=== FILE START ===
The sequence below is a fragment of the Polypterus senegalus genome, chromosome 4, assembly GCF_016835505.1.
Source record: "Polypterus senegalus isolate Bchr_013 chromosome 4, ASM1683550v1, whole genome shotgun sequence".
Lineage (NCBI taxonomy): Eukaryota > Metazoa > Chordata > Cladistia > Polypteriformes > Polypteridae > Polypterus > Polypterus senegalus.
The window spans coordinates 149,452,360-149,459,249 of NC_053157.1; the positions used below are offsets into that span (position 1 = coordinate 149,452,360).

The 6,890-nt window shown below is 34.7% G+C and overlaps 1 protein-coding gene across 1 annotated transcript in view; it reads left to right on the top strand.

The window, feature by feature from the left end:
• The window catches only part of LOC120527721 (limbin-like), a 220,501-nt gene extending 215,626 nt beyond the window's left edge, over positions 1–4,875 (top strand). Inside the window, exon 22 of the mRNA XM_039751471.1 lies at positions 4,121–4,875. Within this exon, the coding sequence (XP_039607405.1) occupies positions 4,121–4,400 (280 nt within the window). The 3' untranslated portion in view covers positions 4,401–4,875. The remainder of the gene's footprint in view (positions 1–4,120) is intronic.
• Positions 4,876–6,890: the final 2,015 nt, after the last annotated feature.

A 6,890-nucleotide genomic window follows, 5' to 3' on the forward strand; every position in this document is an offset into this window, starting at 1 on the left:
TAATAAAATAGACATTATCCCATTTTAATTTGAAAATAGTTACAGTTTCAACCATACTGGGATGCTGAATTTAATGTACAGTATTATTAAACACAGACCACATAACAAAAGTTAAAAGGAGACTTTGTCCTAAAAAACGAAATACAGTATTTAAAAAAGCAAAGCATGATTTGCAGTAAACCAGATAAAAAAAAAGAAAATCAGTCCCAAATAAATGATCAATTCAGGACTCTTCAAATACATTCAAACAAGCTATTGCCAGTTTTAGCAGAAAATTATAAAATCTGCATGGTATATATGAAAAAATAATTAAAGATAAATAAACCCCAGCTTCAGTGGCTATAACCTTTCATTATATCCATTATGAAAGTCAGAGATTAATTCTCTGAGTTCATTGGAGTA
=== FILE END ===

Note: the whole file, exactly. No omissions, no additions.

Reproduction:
The sequence below is a fragment of the Polypterus senegalus genome, chromosome 4, assembly GCF_016835505.1.
Source record: "Polypterus senegalus isolate Bchr_013 chromosome 4, ASM1683550v1, whole genome shotgun sequence".
Lineage (NCBI taxonomy): Eukaryota > Metazoa > Chordata > Cladistia > Polypteriformes > Polypteridae > Polypterus > Polypterus senegalus.
The window spans coordinates 149,452,360-149,459,249 of NC_053157.1; the positions used below are offsets into that span (position 1 = coordinate 149,452,360).

The 6,890-nt window shown below is 34.7% G+C and overlaps 1 protein-coding gene across 1 annotated transcript in view; it reads left to right on the top strand.

The window, feature by feature from the left end:
• The window catches only part of LOC120527721 (limbin-like), a 220,501-nt gene extending 215,626 nt beyond the window's left edge, over positions 1–4,875 (top strand). Inside the window, exon 22 of the mRNA XM_039751471.1 lies at positions 4,121–4,875. Within this exon, the coding sequence (XP_039607405.1) occupies positions 4,121–4,400 (280 nt within the window). The 3' untranslated portion in view covers positions 4,401–4,875. The remainder of the gene's footprint in view (positions 1–4,120) is intronic.
• Positions 4,876–6,890: the final 2,015 nt, after the last annotated feature.

A 6,890-nucleotide genomic window follows, 5' to 3' on the forward strand; every position in this document is an offset into this window, starting at 1 on the left:
TAATAAAATAGACATTATCCCATTTTAATTTGAAAATAGTTACAGTTTCAACCATACTGGGATGCTGAATTTAATGTACAGTATTATTAAACACAGACCACATAACAAAAGTTAAAAGGAGACTTTGTCCTAAAAAACGAAATACAGTATTTAAAAAAGCAAAGCATGATTTGCAGTAAACCAGATAAAAAAAAAGAAAATCAGTCCCAAATAAATGATCAATTCAGGACTCTTCAAATACATTCAAACAAGCTATTGCCAGTTTTAGCAGAAAATTATAAAATCTGCATGGTATATATGAAAAAATAATTAAAGATAAATAAACCCCAGCTTCAGTGGCTATAACCTTTCATTATATCCATTATGAAAGTCAGAGATTAATTCTCTGAGTTCATTGGAGTA